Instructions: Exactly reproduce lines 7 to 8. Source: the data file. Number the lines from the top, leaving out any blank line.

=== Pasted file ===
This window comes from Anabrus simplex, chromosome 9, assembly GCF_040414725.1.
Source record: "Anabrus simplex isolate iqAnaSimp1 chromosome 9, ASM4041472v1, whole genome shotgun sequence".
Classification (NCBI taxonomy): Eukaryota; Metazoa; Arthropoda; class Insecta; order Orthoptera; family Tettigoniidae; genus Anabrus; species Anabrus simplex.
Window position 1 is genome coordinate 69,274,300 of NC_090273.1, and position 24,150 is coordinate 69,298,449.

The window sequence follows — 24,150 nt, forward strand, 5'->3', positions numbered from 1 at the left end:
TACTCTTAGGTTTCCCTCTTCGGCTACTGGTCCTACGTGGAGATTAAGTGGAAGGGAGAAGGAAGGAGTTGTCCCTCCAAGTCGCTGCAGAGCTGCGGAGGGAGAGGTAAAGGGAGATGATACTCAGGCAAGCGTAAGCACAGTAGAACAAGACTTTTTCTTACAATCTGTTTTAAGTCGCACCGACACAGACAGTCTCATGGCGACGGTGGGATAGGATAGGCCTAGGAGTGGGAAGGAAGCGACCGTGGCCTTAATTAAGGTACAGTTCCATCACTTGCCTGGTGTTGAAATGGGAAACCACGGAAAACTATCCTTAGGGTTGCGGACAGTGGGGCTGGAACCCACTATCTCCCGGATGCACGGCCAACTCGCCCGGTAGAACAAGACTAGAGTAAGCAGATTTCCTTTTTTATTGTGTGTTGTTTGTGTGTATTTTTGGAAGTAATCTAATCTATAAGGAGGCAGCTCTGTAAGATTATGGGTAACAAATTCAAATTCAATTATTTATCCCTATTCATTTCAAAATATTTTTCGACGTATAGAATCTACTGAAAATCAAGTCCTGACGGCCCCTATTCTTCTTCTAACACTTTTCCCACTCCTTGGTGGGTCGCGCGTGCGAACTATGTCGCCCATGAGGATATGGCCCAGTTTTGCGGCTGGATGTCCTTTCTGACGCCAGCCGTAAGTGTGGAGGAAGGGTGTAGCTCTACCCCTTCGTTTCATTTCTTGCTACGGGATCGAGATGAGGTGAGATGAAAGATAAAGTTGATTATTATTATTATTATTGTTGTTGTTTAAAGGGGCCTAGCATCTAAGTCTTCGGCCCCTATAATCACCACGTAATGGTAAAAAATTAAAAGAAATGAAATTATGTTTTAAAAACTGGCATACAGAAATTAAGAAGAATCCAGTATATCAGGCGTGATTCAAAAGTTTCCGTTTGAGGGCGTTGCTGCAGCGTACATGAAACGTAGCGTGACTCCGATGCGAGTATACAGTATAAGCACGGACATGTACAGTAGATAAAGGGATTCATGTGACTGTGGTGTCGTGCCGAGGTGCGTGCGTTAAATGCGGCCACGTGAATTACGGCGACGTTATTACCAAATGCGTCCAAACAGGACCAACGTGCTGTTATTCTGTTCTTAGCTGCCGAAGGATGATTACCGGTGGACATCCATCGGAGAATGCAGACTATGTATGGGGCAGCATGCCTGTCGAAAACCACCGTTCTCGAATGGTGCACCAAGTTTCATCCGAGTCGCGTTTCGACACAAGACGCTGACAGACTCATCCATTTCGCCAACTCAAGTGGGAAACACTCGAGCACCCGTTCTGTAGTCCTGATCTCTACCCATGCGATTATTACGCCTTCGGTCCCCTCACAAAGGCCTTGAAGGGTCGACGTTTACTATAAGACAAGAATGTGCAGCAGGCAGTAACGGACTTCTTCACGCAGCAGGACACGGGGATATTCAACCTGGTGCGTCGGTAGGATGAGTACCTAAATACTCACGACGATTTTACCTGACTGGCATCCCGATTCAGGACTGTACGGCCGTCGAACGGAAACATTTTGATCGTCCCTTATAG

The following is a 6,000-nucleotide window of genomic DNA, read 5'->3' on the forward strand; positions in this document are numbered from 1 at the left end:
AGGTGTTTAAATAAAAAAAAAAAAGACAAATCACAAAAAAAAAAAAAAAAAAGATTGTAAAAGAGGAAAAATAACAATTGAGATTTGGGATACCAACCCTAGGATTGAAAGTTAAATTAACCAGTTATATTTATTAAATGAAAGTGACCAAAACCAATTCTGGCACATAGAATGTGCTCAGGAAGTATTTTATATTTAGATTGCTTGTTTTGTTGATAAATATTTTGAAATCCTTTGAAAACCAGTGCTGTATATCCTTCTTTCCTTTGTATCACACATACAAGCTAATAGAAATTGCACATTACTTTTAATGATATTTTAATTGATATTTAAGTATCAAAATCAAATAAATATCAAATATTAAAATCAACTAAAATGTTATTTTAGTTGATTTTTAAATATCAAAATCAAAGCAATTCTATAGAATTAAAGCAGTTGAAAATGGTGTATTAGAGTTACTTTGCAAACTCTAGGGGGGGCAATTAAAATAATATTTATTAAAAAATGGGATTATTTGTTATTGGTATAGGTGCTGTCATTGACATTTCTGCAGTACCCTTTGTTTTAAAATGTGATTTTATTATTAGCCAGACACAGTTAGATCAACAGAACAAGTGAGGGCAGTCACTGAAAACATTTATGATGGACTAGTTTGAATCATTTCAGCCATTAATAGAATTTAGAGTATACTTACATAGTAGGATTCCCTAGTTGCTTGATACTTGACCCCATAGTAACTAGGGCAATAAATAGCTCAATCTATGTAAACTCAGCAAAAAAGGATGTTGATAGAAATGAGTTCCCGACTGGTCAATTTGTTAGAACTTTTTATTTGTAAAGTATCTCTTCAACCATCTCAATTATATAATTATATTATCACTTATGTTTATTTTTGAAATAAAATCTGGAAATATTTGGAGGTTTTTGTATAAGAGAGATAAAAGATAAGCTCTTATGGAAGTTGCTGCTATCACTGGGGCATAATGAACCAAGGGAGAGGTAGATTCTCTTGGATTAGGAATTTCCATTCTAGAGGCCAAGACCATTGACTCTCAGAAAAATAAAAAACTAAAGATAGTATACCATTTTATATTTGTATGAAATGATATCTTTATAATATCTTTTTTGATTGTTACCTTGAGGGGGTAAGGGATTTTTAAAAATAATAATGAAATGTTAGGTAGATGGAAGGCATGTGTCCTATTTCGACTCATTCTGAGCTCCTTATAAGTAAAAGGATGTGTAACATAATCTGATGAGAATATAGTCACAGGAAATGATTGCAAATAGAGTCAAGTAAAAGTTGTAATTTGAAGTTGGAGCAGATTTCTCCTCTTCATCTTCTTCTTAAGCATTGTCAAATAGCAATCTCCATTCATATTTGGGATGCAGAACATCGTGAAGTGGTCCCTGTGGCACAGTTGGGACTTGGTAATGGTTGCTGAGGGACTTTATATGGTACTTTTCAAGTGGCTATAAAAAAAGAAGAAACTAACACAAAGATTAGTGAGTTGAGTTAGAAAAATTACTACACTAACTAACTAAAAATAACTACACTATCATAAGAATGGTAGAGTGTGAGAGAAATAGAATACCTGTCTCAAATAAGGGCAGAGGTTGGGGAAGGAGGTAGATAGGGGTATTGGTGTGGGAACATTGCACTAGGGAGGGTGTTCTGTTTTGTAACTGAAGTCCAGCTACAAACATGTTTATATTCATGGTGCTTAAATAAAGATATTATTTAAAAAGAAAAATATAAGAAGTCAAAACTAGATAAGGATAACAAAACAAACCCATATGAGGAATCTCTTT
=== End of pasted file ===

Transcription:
The following is a 6,000-nucleotide window of genomic DNA, read 5'->3' on the forward strand; positions in this document are numbered from 1 at the left end:
AGGTGTTTAAATAAAAAAAAAAAAGACAAATCACAAAAAAAAAAAAAAAAAAGATTGTAAAAGAGGAAAAATAACAATTGAGATTTGGGATACCAACCCTAGGATTGAAAGTTAAATTAACCAGTTATATTTATTAAATGAAAGTGACCAAAACCAATTCTGGCACATAGAATGTGCTCAGGAAGTATTTTATATTTAGATTGCTTGTTTTGTTGATAAATATTTTGAAATCCTTTGAAAACCAGTGCTGTATATCCTTCTTTCCTTTGTATCACACATACAAGCTAATAGAAATTGCACATTACTTTTAATGATATTTTAATTGATATTTAAGTATCAAAATCAAATAAATATCAAATATTAAAATCAACTAAAATGTTATTTTAGTTGATTTTTAAATATCAAAATCAAAGCAATTCTATAGAATTAAAGCAGTTGAAAATGGTGTATTAGAGTTACTTTGCAAACTCTAGGGGGGGCAATTAAAATAATATTTATTAAAAAATGGGATTATTTGTTATTGGTATAGGTGCTGTCATTGACATTTCTGCAGTACCCTTTGTTTTAAAATGTGATTTTATTATTAGCCAGACACAGTTAGATCAACAGAACAAGTGAGGGCAGTCACTGAAAACATTTATGATGGACTAGTTTGAATCATTTCAGCCATTAATAGAATTTAGAGTATACTTACATAGTAGGATTCCCTAGTTGCTTGATACTTGACCCCATAGTAACTAGGGCAATAAATAGCTCAATCTATGTAAACTCAGCAAAAAAGGATGTTGATAGAAATGAGTTCCCGACTGGTCAATTTGTTAGAACTTTTTATTTGTAAAGTATCTCTTCAACCATCTCAATTATATAATTATATTATCACTTATGTTTATTTTTGAAATAAAATCTGGAAATATTTGGAGGTTTTTGTATAAGAGAGATAAAAGATAAGCTCTTATGGAAGTTGCTGCTATCACTGGGGCATAATGAACCAAGGGAGAGGTAGATTCTCTTGGATTAGGAATTTCCATTCTAGAGGCCAAGACCATTGACTCTCAGAAAAATAAAAAACTAAAGATAGTATACCATTTTATATTTGTATGAAATGATATCTTTATAATATCTTTTTTGATTGTTACCTTGAGGGGGTAAGGGATTTTTAAAAATAATAATGAAATGTTAGGTAGATGGAAGGCATGTGTCCTATTTCGACTCATTCTGAGCTCCTTATAAGTAAAAGGATGTGTAACATAATCTGATGAGAATATAGTCACAGGAAATGATTGCAAATAGAGTCAAGTAAAAGTTGTAATTTGAAGTTGGAGCAGATTTCTCCTCTTCATCTTCTTCTTAAGCATTGTCAAATAGCAATCTCCATTCATATTTGGGATGCAGAACATCGTGAAGTGGTCCCTGTGGCACAGTTGGGACTTGGTAATGGTTGCTGAGGGACTTTATATGGTACTTTTCAAGTGGCTATAAAAAAAGAAGAAACTAACACAAAGATTAGTGAGTTGAGTTAGAAAAATTACTACACTAACTAACTAAAAATAACTACACTATCATAAGAATGGTAGAGTGTGAGAGAAATAGAATACCTGTCTCAAATAAGGGCAGAGGTTGGGGAAGGAGGTAGATAGGGGTATTGGTGTGGGAACATTGCACTAGGGAGGGTGTTCTGTTTTGTAACTGAAGTCCAGCTACAAACATGTTTATATTCATGGTGCTTAAATAAAGATATTATTTAAAAAGAAAAATATAAGAAGTCAAAACTAGATAAGGATAACAAAACAAACCCATATGAGGAATCTCTTT